In A World… Where People Do Not Listen

, , , , , | Working | June 11, 2019

(I work the front desk for a company that makes movie trailers. Sometimes clients will send gifts to my bosses and use mobile delivery services to do so. One day, a delivery boy from a delivery company comes by to drop off a gift.) 

Delivery Boy: “You guys work in entertainment, right? What exactly do you guys do?”

Me: “We make movie trailers.”

Delivery Boy: “What does [Gift Recipient] do?”

Me: “Um. He is a producer.”

Delivery Boy: “Oh, well, I’m an actor, so would it be all right if I leave my information for him?”

Me: “He produces movie trailers. He is not a movie producer.”

Delivery Boy: “I still like to leave my information for people, just in case.” *begins writing down his information*

Me: “But like I said, we make movie trailers; we don’t make movies. The studios send us the film and we cut it into a trailer. We are post-production.”

Delivery Boy: *continues to write down his “acting” information and then tries to flirt with me for five more minutes*

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Accidental Pizza

, , , | Right | April 16, 2019

(I am part of my school’s film club, and we are on the last leg of shooting our first official short film. It’s cold, and we’ve been shooting for fourteen hours so everyone’s exhausted, but we still need these last couple of scenes, so we’re putting up with it. We can’t afford to pay our cast and crew, so we decide to buy pizza for everyone. My friend calls in the order.)

Friend: “Hi. I’d like three large [specialty pizzas] for delivery to [address], please.”

Employee: “You said [address]?”

Friend: “Yes. We’re filming a movie out at the park next to the aquarium.”

Employee: “Okay, got it. Your order will arrive in about forty minutes.”

(More than an hour later, it still hasn’t arrived, so I call the store, thinking the address threw them off.)

Me: “Hey. I just wanted to check on the status of our order.”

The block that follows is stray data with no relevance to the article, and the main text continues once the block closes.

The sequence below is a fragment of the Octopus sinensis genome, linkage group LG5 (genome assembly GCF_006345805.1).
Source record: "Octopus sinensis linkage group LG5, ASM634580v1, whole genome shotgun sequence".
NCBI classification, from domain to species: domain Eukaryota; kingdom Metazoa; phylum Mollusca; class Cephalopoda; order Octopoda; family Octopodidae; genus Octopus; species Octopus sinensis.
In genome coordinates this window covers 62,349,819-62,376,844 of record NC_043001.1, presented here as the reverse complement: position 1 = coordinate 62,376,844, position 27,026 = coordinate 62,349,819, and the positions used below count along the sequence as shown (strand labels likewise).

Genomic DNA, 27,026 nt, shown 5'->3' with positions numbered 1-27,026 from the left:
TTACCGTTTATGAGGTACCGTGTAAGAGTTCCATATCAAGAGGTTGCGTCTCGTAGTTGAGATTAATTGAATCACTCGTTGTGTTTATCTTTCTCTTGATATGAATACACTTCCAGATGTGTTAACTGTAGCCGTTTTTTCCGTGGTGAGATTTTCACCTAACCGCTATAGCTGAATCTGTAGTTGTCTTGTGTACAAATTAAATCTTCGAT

Employee: “Oh… Oh, I see. I’m so sorry, but your driver was in a car accident and had to go to the hospital. Would you like me to refund your order, or—“

Me: “Oh, my gosh. Is he okay?”

Employee: “Yeah, he’ll be fine. It was a minor accident. I’m so sorry for the inconvenience.”

(I was shocked at how eager he seemed to quell my supposed fury, though having worked in food and bev before I could kind of understand. We just sent one of the crew to pick up a fresh order to appease the ravenous actors. I called the store the next day, and it turned out the delivery person was T-boned by a drunk driver, but thankfully escaped with barely a scratch.)

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O, Canaduh, Part 6

| Right | January 5, 2017

(I’m a locations production assistant. One of my responsibilities includes lock-up, which means preventing pedestrians from walking through the location when we’re filming. A man approaches me.)

Man: “What’s going on here?”

Me: “Hello, sir. We’re filming a movie called [Title].”

Man: “I can see that. I wanted to know about THAT.”

(He points to a bank building across the street.)

Me: “Well, the film is set in the US, and since [Bank] only operates in Canada, we’ve covered up their logo with an American flag.”

Man: “Well, take it down! Makes me feel like we’ve been invaded!”

Me: “We’ll be taking it down as soon as we finish shooting this scene, sir. Shouldn’t be more than another hour or so.”

Man: “Oh, yeah? Well, what if I went over there right now and took it down myself?”

Me: “Personally I wouldn’t be able to stop you, sir, but I would advise you against it.”

Man: “I’ll do it!”

(I know he’s just grandstanding, but I’m sick of this, as I can get in major trouble if he even ruins a take by making too much noise. I turn on my walkie-talkie.)

Me: “[Key Grip]? Can you come give me a hand?”

(As I’m one of the few women on location and a rookie, many of the crew are a little protective of me, particularly our key grip, a muscle-bound Frenchman who’s over two metres tall. He jogs over.)

Key Grip: “What’s the issue?”

Man: *blinks and swallows a few times* “No problem! Bye, now!”

(Unfortunately, I still had two more people complain about the flag later, including a woman who kept insisting that it was illegal to fly an American flag in Canada. One of the many reasons why I quit the film industry!)


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Labelled As A Genius

| Working | April 8, 2015

(I’m in high school and working as a production assistant for an independent film. It’s my first movie, but most of the cast and crew, who are late 20s and older, have done others. We’re on set at a hospital classroom; it looks like a hospital but isn’t filled with any medicine and they don’t treat patients here.)

Director: “All right, everyone! We need to pull the labels off the drawers and cupboards. No real hospital would have everything labeled like that!”

Asst. Director: “Wait! How will we know where they go again?”

Director: “We’ll just take pictures of them! Who’s got a camera?”

(Everyone starts scrambling around trying to find a camera to take pictures of the 50-plus cupboards and drawers that are going to be in the shot.)

Me: “Um… couldn’t we just put the labels inside their corresponding drawers and doors?”

(Everyone pauses and looks at me.)

Director: “…You’re really good at this job.”

(Filming went smoothly. Not a label was seen!)

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